AF:  I wanted to ask you about Carlos Navas. He pitched very briefly in Triple-A last season, he’s 24 and he pitched extremely well in the Venezuelan Winter League to guys who are bit older than him, and he hasn’t given up a run yet this year here in Stockton. What’s his ceiling?

RM:  There’s no telling. He may move quickly through this organization as the need arises and he’s seasoned. He’s been able to combine a 2-seamer and a 4-seamer, and if he can keep himself on line – that would be his biggest Achilles heal – he doesn’t always work down the slope. He can get left-to-right and that’s when he starts to yank the stuff. This year, his mechanics have been better, he’s been more on line, he’s got two-plane action and he’s got a very good slider. He’s durable, he’s strong, he competes, and he’s got great character, so we all pull for him.

AF:  Casey Meisner has looked much better recently. He hasn’t allowed a run in a couple of his recent appearances. How do you view his development?

RM:  He’s just kind of working through it. You know, he’s a big, tall, rangy guy and sometimes those guys have a more difficult time repeating [their delivery]. It’s confidence as well. In his mind and in the mind of the organization, he probably had a very disappointing season [last year]. He’s a high school draft guy without a lot of experience, but he had a real solid season in the South Atlantic League and in the Florida State League when we traded for him. He came here and stepped right into a role and competed. And then last year was a hiccup for him.

AF:  Although Brett Graves has moved on to Midland, both he and Evan Manarino have done such a great job this year in Stockton. Both pitchers have had their finest strikeout-to-walk ratios of their careers. What are you doing with two guys like that to help them develop?

Evan Manarino

Evan Manarino

RM:  You have two guys who really have a feel to pitch. And they really treat this as an opportunity. They’re students of the game. They assess their performances and they write things down to remind them of what they did right or wrong in their previous outings in terms of how they attacked the hitters. For me, Manarino is Tommy Milone. That’s who he is. He’s unflappable out there. His fastball wouldn’t bust your lip, but he never throws it in the same place twice. It’s the same with the changeup. He mixes his pitches and keeps hitters off balance. He has to be very control-and-command oriented because, the fastball, if it’s not located, is hittable. He’s a pitcher. Graves, on the other hand, he’s got 92-94 in the tank, so he’s got a litmus-test fastball. So with him, it’s commanding the breaking ball and attacking hitters and knowing how to get people out.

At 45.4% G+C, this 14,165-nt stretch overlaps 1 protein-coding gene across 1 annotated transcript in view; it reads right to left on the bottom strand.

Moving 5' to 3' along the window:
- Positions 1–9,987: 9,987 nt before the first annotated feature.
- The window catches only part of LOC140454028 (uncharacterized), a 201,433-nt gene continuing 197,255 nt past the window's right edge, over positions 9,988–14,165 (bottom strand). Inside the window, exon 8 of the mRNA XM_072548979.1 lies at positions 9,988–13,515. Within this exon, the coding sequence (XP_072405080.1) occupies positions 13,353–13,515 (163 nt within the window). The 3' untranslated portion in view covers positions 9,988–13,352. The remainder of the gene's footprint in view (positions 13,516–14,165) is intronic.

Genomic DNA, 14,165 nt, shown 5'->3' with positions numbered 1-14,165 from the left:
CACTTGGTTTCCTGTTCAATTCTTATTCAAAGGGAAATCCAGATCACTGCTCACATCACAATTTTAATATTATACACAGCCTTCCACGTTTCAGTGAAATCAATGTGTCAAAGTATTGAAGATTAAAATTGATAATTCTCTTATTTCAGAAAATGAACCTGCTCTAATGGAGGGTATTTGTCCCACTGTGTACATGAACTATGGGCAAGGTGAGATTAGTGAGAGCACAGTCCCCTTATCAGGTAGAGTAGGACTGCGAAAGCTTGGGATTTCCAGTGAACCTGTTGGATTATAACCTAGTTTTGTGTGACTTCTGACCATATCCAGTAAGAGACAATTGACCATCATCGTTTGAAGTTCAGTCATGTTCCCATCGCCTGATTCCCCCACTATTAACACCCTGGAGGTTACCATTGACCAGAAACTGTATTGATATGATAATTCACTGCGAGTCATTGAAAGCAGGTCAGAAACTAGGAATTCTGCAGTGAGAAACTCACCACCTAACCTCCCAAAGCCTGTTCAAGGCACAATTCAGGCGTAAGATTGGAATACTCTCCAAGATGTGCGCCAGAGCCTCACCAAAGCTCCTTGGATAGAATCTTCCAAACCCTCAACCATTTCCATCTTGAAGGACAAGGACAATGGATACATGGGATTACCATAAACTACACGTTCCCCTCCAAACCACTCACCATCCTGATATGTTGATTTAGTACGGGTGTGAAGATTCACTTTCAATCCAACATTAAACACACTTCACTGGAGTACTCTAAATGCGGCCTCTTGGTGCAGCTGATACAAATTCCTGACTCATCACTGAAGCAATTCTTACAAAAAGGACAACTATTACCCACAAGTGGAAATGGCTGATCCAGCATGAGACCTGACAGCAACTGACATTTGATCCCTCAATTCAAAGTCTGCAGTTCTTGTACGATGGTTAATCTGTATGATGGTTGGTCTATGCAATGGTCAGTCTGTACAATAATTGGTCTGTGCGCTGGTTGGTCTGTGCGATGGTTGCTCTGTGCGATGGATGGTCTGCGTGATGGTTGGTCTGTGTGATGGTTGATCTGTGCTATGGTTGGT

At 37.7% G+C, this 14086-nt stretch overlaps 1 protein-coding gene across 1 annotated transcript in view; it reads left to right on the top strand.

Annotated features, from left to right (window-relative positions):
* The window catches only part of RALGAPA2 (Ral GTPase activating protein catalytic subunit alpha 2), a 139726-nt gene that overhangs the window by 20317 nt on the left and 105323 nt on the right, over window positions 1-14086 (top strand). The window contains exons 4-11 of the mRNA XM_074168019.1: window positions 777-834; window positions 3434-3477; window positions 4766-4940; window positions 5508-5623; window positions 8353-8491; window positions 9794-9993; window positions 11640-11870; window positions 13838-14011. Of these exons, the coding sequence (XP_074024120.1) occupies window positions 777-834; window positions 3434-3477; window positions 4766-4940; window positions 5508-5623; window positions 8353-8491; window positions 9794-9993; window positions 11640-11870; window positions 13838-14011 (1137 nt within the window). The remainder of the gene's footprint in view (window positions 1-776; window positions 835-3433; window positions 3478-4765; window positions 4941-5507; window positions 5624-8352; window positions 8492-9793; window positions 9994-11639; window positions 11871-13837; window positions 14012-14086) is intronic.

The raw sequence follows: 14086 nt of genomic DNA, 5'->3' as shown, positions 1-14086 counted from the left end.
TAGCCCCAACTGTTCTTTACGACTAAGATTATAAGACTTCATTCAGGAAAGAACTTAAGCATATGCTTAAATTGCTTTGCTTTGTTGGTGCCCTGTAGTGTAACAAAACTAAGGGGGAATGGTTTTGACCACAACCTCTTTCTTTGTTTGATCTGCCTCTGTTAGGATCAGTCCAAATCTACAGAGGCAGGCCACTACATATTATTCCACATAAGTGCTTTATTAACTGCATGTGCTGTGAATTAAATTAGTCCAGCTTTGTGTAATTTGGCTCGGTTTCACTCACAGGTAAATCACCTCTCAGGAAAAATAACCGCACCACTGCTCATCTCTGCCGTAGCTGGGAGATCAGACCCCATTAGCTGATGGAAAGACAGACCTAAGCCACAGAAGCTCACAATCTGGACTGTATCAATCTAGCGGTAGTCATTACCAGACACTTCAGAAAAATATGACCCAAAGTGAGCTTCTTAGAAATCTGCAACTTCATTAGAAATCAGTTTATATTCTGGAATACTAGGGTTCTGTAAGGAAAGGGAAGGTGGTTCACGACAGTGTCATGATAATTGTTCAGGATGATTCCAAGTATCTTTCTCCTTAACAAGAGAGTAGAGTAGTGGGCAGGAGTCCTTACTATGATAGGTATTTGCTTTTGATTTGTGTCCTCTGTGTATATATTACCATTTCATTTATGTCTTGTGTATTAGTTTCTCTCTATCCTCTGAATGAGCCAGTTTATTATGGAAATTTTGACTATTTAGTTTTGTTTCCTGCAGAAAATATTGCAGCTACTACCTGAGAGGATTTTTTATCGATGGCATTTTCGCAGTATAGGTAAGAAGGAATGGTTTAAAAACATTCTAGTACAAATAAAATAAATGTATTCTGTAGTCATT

AF:  Logan Shore, I believe, at Florida topped out at about 92 mph. Is he getting a little more on his fastball, and how is the development coming along on his slider?

RM:  Yeah, I think his velocity has been somewhere between 91-94 – he’s probably sitting somewhere around 92. I think that’s probably his comfort level. Right now, it’s basically fastball, change and a developing slider. I actually talked to him before we came out today and he’s really working hard to figure out a grip and get comfortable, and he really believes he’s got a slider when he throws it right. It’s a good pitch, but just doesn’t have the consistency yet.

AF:  Offensively, we’ve seen a few guys really hitting well of late – outfielders Skye Bolt and Tyler Ramirez, shortstop Eli White and, despite his slow start, infielder Mikey White has shown some power of late. Is there anyone you’ve been particularly impressed with?

RM:  I think the guy that really had a terrific April and was pushed a little bit in terms of his matriculation through the system has been Eli White. I think he got off to a great start, and I think he’s a guy who has the tools and the skill set and, with some development – maybe a season under his belt – could be a guy that will really surprise.

AF:  Skye Bolt is a guy we’ve all been focused on because of his tools, and he’s currently in the top ten in the California League in on-base percentage. What is he doing differently this season?